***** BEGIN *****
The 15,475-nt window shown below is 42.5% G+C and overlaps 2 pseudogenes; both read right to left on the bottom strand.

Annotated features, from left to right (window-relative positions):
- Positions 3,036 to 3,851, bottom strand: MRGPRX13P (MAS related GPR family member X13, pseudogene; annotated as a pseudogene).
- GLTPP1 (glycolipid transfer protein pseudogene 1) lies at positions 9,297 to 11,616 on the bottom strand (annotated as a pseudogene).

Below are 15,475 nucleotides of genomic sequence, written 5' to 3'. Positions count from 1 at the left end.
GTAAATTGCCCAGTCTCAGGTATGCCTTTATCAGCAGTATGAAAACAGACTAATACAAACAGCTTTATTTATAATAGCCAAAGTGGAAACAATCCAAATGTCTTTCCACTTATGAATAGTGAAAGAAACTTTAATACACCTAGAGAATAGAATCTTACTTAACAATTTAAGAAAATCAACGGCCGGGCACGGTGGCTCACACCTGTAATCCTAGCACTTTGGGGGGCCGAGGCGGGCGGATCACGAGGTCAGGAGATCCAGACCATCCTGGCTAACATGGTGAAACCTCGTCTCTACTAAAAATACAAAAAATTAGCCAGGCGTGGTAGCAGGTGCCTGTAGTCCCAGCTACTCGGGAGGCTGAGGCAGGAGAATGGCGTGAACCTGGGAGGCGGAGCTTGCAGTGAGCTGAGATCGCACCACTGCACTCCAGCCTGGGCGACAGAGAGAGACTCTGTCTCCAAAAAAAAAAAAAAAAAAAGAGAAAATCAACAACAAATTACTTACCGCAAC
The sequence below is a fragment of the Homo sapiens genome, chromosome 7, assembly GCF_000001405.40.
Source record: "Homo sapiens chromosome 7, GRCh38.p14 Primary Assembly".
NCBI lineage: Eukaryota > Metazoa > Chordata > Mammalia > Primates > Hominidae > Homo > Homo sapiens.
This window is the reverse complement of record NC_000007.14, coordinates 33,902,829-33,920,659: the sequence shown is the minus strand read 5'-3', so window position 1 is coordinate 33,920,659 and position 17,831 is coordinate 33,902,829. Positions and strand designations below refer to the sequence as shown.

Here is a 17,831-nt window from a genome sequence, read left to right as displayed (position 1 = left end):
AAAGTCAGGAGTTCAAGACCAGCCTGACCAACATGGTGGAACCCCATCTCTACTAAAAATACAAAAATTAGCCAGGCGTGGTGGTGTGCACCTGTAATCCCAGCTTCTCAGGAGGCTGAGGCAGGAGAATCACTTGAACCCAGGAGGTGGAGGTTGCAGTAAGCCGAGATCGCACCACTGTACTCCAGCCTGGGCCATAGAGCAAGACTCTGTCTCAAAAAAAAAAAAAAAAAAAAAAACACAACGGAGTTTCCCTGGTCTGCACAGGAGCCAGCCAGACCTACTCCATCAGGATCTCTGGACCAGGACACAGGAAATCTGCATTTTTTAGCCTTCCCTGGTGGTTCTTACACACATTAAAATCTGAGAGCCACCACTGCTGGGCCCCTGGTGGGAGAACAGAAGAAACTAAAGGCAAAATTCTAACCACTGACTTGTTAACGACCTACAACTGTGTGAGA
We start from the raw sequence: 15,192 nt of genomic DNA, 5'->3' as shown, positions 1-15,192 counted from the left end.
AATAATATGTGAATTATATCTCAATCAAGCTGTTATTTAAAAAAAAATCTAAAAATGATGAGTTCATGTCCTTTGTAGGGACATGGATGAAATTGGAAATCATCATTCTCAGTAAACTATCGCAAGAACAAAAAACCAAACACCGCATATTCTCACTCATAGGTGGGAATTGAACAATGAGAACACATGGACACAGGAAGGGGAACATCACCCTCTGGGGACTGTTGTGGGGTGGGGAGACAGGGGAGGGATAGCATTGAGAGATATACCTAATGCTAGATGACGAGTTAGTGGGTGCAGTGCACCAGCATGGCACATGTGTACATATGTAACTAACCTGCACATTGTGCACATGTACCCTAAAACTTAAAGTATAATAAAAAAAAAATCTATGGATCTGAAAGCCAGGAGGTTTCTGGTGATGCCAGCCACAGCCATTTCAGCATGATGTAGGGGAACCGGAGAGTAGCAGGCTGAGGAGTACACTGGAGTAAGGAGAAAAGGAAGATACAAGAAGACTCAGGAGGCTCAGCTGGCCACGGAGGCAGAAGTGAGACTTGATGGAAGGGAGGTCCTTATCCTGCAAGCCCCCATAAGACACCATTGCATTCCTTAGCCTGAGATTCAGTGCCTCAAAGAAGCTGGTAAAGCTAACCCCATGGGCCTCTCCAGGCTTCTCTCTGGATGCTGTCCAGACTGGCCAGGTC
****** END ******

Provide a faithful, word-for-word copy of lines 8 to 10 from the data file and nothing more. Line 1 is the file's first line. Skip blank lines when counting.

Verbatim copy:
Source record: "Homo sapiens chromosome 7, GRCh38.p14 Primary Assembly".
NCBI lineage: Eukaryota > Metazoa > Chordata > Mammalia > Primates > Hominidae > Homo > Homo sapiens.
This window is the reverse complement of record NC_000007.14, coordinates 33,902,829-33,920,659: the sequence shown is the minus strand read 5'-3', so window position 1 is coordinate 33,920,659 and position 17,831 is coordinate 33,902,829. Positions and strand designations below refer to the sequence as shown.